SMSFs holding a residual reserve can distribute them to members, but to do so requires an intentional breach of concessional contribution caps, according to an SMSF specialist.
SMSF Alliance principal David Busoli said reserves have been an issue for SMSF trustees for some time and proposed changes to allow the rollover or cessation of legacy pensions was likely to increase the number of funds looking to reduce or eliminate reserves.
Busoli noted an existing solution was to make a reserve distribution to member accounts and where that was prorated across all eligible members, and less than 5 per cent of the value of the member’s interests in the fund at the time of allocation, that distribution would be allowable.
He added that if either of these conditions were not met, then the distribution would be counted against a recipient’s concessional contribution cap and SMSF members could use this to their advantage.
“There are no age or work test limitations, and no contributions tax is levied, but any breach of the cap will require the amount to be paid out of the fund to the member and assessed as income in the year of distribution, or remain in the fund and be assessed against the non-concessional cap as well,” he said.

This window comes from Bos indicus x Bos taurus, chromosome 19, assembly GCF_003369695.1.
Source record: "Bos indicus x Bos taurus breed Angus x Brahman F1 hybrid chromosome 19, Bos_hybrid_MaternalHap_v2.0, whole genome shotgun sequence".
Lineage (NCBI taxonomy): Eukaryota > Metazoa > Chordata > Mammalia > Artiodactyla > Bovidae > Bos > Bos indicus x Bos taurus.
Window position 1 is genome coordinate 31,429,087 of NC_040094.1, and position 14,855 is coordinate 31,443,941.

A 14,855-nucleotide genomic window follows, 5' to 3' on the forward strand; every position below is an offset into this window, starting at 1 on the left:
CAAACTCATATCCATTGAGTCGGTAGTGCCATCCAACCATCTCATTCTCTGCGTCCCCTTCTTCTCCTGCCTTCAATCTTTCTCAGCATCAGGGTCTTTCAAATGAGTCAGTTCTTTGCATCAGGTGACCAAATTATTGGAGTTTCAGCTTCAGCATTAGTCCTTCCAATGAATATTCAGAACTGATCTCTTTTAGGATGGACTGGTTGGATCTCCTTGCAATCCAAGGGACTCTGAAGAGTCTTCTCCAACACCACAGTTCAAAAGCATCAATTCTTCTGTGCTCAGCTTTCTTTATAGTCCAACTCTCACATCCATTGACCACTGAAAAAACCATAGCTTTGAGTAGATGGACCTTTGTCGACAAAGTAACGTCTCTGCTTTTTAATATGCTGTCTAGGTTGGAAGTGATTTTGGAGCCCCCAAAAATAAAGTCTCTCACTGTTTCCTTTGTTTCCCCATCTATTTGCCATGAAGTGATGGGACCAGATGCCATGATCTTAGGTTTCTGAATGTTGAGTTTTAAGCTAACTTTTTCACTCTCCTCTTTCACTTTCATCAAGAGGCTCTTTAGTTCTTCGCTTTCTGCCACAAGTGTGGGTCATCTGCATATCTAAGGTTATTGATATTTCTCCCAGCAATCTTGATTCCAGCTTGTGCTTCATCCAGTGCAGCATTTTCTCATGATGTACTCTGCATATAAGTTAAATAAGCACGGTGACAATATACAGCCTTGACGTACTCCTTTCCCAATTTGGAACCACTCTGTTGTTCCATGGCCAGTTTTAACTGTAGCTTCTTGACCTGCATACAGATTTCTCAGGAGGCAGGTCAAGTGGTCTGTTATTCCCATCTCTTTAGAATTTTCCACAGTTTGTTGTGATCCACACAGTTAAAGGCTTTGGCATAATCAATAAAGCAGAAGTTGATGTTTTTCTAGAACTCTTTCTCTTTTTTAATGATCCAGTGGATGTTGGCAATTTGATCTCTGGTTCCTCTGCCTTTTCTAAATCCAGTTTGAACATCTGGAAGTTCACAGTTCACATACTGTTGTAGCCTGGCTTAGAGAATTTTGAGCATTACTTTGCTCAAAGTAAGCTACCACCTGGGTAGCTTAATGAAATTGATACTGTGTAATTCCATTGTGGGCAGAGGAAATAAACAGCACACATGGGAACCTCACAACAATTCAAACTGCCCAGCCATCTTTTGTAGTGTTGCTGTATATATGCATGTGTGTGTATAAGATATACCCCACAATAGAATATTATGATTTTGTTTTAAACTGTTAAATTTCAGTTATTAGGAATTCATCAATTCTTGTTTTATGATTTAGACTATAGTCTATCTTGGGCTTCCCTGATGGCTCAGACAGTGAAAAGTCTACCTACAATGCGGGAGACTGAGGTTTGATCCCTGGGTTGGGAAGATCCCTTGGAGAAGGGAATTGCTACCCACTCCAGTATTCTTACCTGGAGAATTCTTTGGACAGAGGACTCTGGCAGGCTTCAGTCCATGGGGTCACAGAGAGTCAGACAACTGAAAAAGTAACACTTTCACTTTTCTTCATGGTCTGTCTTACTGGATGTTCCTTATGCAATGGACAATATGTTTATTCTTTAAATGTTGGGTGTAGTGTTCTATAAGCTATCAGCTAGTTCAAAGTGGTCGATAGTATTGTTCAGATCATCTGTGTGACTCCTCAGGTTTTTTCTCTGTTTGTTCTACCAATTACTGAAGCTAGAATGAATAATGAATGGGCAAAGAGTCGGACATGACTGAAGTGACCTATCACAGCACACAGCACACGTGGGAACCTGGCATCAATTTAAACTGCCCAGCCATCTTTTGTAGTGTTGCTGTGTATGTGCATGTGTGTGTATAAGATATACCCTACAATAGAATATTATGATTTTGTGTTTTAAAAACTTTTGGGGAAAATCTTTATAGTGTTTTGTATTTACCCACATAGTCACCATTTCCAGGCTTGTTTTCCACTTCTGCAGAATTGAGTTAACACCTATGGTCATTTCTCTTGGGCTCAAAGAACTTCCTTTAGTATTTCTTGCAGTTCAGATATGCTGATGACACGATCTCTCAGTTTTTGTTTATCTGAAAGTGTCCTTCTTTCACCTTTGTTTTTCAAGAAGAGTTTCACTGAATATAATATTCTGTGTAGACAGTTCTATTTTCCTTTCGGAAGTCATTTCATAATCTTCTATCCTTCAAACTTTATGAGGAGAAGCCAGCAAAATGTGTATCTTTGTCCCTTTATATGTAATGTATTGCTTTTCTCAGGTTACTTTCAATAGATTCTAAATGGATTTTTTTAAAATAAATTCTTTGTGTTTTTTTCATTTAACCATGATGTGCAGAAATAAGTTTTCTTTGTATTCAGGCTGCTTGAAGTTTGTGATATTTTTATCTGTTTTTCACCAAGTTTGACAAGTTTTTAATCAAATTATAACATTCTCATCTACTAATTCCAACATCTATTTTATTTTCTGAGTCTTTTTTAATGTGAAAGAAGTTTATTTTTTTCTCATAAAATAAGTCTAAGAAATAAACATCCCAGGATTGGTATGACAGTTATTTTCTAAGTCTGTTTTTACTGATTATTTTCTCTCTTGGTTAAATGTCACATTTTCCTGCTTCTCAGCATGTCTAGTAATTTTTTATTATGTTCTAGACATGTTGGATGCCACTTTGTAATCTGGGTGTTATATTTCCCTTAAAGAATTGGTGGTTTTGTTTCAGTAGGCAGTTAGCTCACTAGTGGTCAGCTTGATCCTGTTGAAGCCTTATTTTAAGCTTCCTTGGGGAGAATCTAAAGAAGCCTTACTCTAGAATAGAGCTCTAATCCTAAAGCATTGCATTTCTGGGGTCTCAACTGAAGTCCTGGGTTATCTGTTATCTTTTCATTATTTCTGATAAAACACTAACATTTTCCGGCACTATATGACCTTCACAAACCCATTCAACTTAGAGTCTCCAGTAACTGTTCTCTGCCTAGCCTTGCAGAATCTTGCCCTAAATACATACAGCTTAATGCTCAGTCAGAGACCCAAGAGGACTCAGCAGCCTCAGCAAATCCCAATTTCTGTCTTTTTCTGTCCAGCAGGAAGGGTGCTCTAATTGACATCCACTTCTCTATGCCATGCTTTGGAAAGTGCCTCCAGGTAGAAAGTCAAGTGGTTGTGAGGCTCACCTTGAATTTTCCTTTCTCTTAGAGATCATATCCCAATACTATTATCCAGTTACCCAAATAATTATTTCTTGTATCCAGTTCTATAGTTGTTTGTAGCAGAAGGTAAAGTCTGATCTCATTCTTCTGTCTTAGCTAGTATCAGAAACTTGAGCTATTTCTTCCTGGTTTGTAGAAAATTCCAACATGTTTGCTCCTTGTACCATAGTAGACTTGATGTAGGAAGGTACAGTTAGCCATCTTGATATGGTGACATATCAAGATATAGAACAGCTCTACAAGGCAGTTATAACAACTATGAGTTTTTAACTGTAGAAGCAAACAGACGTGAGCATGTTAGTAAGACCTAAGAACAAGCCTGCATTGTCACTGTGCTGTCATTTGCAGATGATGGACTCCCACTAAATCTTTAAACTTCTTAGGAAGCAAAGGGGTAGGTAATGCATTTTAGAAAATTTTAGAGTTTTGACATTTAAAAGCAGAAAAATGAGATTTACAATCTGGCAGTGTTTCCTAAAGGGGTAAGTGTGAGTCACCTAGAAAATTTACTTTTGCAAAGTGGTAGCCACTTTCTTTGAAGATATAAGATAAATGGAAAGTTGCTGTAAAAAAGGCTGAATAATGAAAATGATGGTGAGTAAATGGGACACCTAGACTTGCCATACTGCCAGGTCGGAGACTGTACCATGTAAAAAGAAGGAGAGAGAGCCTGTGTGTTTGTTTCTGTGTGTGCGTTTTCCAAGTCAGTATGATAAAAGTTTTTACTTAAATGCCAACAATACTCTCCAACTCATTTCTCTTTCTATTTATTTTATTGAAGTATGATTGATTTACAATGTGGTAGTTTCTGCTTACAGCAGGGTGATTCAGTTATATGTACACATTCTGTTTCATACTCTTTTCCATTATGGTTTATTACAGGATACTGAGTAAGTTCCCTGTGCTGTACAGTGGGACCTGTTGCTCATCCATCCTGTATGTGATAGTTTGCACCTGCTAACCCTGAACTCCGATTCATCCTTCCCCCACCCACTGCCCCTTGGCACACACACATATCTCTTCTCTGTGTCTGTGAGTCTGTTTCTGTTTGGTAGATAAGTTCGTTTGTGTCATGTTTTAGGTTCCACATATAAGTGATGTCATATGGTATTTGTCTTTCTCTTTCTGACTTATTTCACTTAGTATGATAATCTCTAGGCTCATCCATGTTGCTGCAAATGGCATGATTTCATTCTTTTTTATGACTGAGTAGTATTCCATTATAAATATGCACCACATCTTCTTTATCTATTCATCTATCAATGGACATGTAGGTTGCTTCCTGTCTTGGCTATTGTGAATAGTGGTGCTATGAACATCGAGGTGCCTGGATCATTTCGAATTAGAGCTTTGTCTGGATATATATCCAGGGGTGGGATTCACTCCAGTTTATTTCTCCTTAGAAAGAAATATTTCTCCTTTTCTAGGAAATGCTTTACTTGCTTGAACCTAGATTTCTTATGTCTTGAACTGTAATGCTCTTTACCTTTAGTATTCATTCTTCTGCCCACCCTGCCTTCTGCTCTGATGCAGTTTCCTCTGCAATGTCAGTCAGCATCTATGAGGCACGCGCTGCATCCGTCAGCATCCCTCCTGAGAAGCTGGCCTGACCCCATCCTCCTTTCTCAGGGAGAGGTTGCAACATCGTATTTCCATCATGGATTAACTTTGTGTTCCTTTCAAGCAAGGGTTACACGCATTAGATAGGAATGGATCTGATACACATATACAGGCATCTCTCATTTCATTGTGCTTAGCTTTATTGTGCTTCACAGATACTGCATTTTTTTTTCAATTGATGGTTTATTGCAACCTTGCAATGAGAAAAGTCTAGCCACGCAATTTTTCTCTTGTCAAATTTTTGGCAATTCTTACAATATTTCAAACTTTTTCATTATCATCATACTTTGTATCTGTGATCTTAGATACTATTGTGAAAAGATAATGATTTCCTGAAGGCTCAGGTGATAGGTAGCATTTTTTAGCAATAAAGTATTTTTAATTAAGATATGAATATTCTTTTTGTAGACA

“Rather than being a disadvantage, breaching the concessional contribution cap can be a reserve distribution solution provided it coincides with a recipient’s low taxable income year.
“The assessable income also contains a 15 per cent tax offset – even though no contributions tax was levied – so the opportunity to deliberately exceed the concessional contributions cap can be a useful strategy.”
He added SMSFs can, if the deed allows, also prevent the reserve from growing by allocating any earnings generated by the reserve on a pro rata basis to members’ accounts and this approach is supported by a private binding ruling and analysis of the relevant legislation.
“As earnings have not been allocated to the reserve, there is no reserve allocation to a member so there is no concessional cap consequence. This would effectively prevent the reserve from growing,” he said.
“SMSF software does not easily accommodate this process so documented workarounds would be required.”